Meteor Activity Outlook for June 11-17, 2011

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During this period the moon reaches its full phase on Wednesday June 15th. At this time the moon will lie opposite the sun and will be in the sky all night long. This weekend the waxing gibbous moon will cause problems while above the horizon. Once it sets during the late morning hours, a small opportunity will exist for viewing meteor activity between moon set and dawn. The estimated total hourly rates for evening observers this week is near two as seen from the northern hemisphere and three as seen from the southern hemisphere. For morning observers the estimated total hourly rates should be near seven from the northern hemisphere and seventeen as seen from south of the equator. The actual rates will also depend on factors such as personal light and motion perception, local weather conditions, alertness and experience in watching meteor activity. Evening rates are reduced due to moonlight.

The radiant (the area of the sky where meteors appear to shoot from) positions and rates listed below are exact for Saturday night/Sunday morning June 11/12. These positions do not change greatly day to day so the listed coordinates may be used during this entire period. Most star atlases (available at science stores and planetariums) will provide maps with grid lines of the celestial coordinates so that you may find out exactly where these positions are located in the sky. A planisphere or computer planetarium program is also useful in showing the sky at any time of night on any date of the year. Activity from each radiant is best seen when it is positioned highest in the sky, either due north or south along the meridian, depending on your latitude. It must be remembered that meteor activity is rarely seen at the radiant position. Rather they shoot outwards from the radiant so it is best to center your field of view so that the radiant lies at the edge and not the center. Viewing there will allow you to easily trace the path of each meteor back to the radiant (if it is a shower member) or in another direction if it is a sporadic. Meteor activity is not seen from radiants that are located below the horizon. The positions below are listed in a west to east manner in order of right ascension (celestial longitude). The positions listed first are located further west therefore are accessible earlier in the night while those listed further down the list rise later in the night.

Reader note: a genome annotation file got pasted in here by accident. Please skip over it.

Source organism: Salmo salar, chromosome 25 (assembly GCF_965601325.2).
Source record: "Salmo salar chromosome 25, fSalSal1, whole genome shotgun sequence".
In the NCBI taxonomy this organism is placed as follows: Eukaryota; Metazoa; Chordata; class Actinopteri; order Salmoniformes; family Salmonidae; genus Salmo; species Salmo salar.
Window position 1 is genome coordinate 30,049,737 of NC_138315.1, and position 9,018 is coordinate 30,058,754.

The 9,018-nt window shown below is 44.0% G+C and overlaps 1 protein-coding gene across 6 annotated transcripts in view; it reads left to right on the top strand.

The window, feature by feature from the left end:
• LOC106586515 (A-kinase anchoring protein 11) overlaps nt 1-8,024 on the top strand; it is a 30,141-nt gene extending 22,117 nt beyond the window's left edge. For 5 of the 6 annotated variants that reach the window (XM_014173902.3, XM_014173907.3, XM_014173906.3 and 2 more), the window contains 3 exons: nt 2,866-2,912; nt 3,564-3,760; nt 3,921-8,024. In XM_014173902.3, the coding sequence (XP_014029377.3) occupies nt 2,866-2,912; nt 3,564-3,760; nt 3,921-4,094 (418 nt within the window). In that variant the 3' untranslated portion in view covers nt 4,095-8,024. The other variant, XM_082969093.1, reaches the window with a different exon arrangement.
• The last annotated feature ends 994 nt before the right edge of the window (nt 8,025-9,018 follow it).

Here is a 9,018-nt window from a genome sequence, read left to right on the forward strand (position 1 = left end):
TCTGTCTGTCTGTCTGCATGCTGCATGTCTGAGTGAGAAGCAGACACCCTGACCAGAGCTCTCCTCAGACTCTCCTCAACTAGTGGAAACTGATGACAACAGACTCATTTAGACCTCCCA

The following shower is expected to be active this week:

The wide Antihelion (ANT) radiant is now centered at 18:16 (274) -23. This area of the sky lies in northern Sagittarius near the faint star 11 Sagittarii. This radiant is best placed near 0200 local daylight time (LDT), when it lies on the meridian and is located highest in the sky. Due to the large size of this radiant, any meteor radiating from southeastern Ophiuchus, Sagittarius, Scutum, Serpens Cauda, or eastern Scorpius could be a candidate for this shower. Rates at this time should be near one per hour as seen from the northern hemisphere and two per hour as seen from south of the equator. With an entry velocity of 30 km/sec., the average Antihelion meteor would be of medium-slow speed.

As seen from the mid-northern hemisphere (45N) one would expect to see approximately six sporadic meteors per hour during the last hour before dawn as seen from rural observing sites. Evening rates would be near one per hour. As seen from the mid-southern hemisphere (45S), morning rates would be near sixteen per hour as seen from rural observing sites and two per hour during the evening hours. Locations between these two extremes would see activity between the listed figures. Evening rates are reduced due to moonlight.

The table below presents a condensed version of the expected activity this week. Rates and positions are exact for Saturday night/Sunday morning.

RA (RA in Deg.) DEC Km/Sec Local Daylight Time North-South
Antihelions (ANT) 18:16 (274) -23 30 02:00 1 – 2 II



  • Jim Wooten 13 years ago

    MANY meteorites observed:
    Date: June 17, 2011
    Time: 21:30 – 22:30 CST
    Location: Kerrville, TX
    Apparent origin or concentration of shower: Due South about 45 to 50 degrees above horizon in an area void of bright stars (between Pisces, Aquarius, and Cetus?).
    Frequency: 15 to 20 hour
    Physical Properties: Very fast, mostly faint short streaks, a few (3 or 4/hr) bright ones, but still relatively short and fast. They were all seen in the area described above but traveled in different directions from from seemingly different points of origin.

    Reply to Jim
    • amsadmin 13 years ago

      Jim, Thanks for your interesting observation! BTW, these were meteors not meteorites. Meteorites are meteors that have reached the surface of the Earth. They could not have originated from the constellations you mentioned as this area of the sky had not yet risen above the horizon at the time you stated. Perhaps it was the area of Libra-Virgo-Serpens Caput? Did anyone else see this display?


      Robert Lunsford

      Reply to amsadmin
  • m k coe 13 years ago

    June 17, 2011 at 10:45 PM. While standing at Lat 35degrees57’45.92″N/ long 83 degrees53’41″W I saw a string of lights that looked like fireballs at approx 5 degrees above the horizon. There were approx 20 or more orbs in single file heading NE. The further the lights (fireballs) headed E they faded in brightness. They were too close to be air planes. I assumed what I was witnessing was a meteor that had broken up as it hit the earths atmosphere. I wish I had had a camera that could have photgraphed it. I hope someone else out there has seen the same sight.

    Reply to m

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